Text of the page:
Two simulators for South Africa

17 September 2013

South Africa's Koeberg nuclear power plant can now boast two state-of-the-art operator training simulators with the commissioning of a second facility. Major refurbishment work has also been completed on Koeberg's first simulator.

New Koeberg simulator (Lagerwald/L-3 MAPPS)_460
Koeberg's second simulator (Image: J Lagerwald/L-3 MAPPS)

The work has been carried out by Canada-based L-3 MAPPS, following on from contracts signed in 2009. Koeberg's legacy simulator was refurbished in two phases. The first included installation of L-3's Orchid simulation platform, remodelling of the balance of plant process loop, simulation of new steam turbine controllers and was completed in time to allow operators to be pre-trained for changes to the plant itself in late 2010. This was followed by a second phase, which saw all the remaining plant models upgraded.

The second full-scope simulator, which entered service on 1 August, replicates the plant's main control room and emergency control facility driven by a compact modular input-output system. 

Simulators are a vital piece of equipment for training plant operators, both at the start of their careers and for their continuing training. Koeberg operator training manager Christo Lombard said that plant operator Eskom was pleased with both the L-3 MAPPS technology and the collaboration between the two companies, working together to make sure the new simulators were ready concurrently with a new training centre at the site. "The two projects in themselves were challenging, but it became clear that combining them would be beneficial to our overall project scheme," he said.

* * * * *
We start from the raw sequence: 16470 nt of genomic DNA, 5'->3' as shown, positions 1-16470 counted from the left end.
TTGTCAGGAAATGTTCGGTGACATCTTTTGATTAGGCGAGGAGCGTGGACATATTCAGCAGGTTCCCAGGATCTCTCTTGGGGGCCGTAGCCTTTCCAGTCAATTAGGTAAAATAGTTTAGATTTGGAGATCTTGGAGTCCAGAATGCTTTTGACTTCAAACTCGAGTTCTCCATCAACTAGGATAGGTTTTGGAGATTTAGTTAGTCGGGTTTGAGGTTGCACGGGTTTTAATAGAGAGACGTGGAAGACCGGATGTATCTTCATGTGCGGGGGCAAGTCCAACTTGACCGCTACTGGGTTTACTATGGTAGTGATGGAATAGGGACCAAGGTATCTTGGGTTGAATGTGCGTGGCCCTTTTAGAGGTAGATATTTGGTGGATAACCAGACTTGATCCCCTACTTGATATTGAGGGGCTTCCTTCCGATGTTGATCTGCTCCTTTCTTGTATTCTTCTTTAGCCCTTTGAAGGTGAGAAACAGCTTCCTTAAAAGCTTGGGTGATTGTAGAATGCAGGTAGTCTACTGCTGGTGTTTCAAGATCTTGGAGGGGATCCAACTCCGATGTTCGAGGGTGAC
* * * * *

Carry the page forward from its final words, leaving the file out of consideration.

Michael Chatlani, vice president of marketing & sales for L-3 MAPPS Power Systems and Simulation, said the company was "extremely pleased" with its performance on the Koeberg project and looked forward to working to support Eskom "for years to come."

Koeberg, operated by Eskom, is the only nuclear power station on the African continent. Its two pressurized water reactors have been in operation since the mid-1980s and provide 5% of South Africa's electricity. Faced with burgeoning energy demand, government plans foresee at least 9600 MWe of new nuclear capacity by 2030, although financial constraints saw Eskom pull back from plans to build a new nuclear plant in 2008. However South African commitment to new nuclear energy at some point remains firm: earlier this year Vice President Kgalema Motlanthe spoke of South Africa's needs to develop a comprehensive nuclear program in a keynote speech to the Nuclear Africa 2013 conference. 

Researched and written
by World Nuclear News